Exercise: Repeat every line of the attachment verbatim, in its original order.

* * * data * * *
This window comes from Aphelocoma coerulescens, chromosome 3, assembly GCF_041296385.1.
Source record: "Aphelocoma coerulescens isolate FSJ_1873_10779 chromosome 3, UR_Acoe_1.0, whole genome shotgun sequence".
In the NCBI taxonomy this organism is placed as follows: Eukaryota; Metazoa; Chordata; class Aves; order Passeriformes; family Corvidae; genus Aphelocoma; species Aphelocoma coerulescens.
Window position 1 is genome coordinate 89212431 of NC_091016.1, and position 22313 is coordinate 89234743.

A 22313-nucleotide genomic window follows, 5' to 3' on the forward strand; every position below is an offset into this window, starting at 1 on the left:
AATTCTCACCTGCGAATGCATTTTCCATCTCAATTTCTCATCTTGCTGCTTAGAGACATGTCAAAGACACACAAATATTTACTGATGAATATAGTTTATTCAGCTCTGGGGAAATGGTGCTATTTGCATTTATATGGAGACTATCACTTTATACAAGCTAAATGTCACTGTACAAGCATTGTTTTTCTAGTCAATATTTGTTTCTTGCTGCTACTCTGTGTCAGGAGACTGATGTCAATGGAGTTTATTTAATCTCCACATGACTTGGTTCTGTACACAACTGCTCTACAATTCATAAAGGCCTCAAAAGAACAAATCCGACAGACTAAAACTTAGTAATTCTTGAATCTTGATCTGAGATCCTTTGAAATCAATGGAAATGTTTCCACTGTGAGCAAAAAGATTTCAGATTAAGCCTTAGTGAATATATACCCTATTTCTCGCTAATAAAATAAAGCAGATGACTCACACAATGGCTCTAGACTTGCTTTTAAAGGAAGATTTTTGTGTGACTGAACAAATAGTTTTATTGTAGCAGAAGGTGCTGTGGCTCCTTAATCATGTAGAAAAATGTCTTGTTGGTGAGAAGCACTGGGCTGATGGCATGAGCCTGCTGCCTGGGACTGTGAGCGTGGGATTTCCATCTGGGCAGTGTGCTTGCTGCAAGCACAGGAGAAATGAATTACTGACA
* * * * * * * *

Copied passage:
This window comes from Aphelocoma coerulescens, chromosome 3, assembly GCF_041296385.1.
Source record: "Aphelocoma coerulescens isolate FSJ_1873_10779 chromosome 3, UR_Acoe_1.0, whole genome shotgun sequence".
In the NCBI taxonomy this organism is placed as follows: Eukaryota; Metazoa; Chordata; class Aves; order Passeriformes; family Corvidae; genus Aphelocoma; species Aphelocoma coerulescens.
Window position 1 is genome coordinate 89212431 of NC_091016.1, and position 22313 is coordinate 89234743.

A 22313-nucleotide genomic window follows, 5' to 3' on the forward strand; every position below is an offset into this window, starting at 1 on the left:
AATTCTCACCTGCGAATGCATTTTCCATCTCAATTTCTCATCTTGCTGCTTAGAGACATGTCAAAGACACACAAATATTTACTGATGAATATAGTTTATTCAGCTCTGGGGAAATGGTGCTATTTGCATTTATATGGAGACTATCACTTTATACAAGCTAAATGTCACTGTACAAGCATTGTTTTTCTAGTCAATATTTGTTTCTTGCTGCTACTCTGTGTCAGGAGACTGATGTCAATGGAGTTTATTTAATCTCCACATGACTTGGTTCTGTACACAACTGCTCTACAATTCATAAAGGCCTCAAAAGAACAAATCCGACAGACTAAAACTTAGTAATTCTTGAATCTTGATCTGAGATCCTTTGAAATCAATGGAAATGTTTCCACTGTGAGCAAAAAGATTTCAGATTAAGCCTTAGTGAATATATACCCTATTTCTCGCTAATAAAATAAAGCAGATGACTCACACAATGGCTCTAGACTTGCTTTTAAAGGAAGATTTTTGTGTGACTGAACAAATAGTTTTATTGTAGCAGAAGGTGCTGTGGCTCCTTAATCATGTAGAAAAATGTCTTGTTGGTGAGAAGCACTGGGCTGATGGCATGAGCCTGCTGCCTGGGACTGTGAGCGTGGGATTTCCATCTGGGCAGTGTGCTTGCTGCAAGCACAGGAGAAATGAATTACTGACA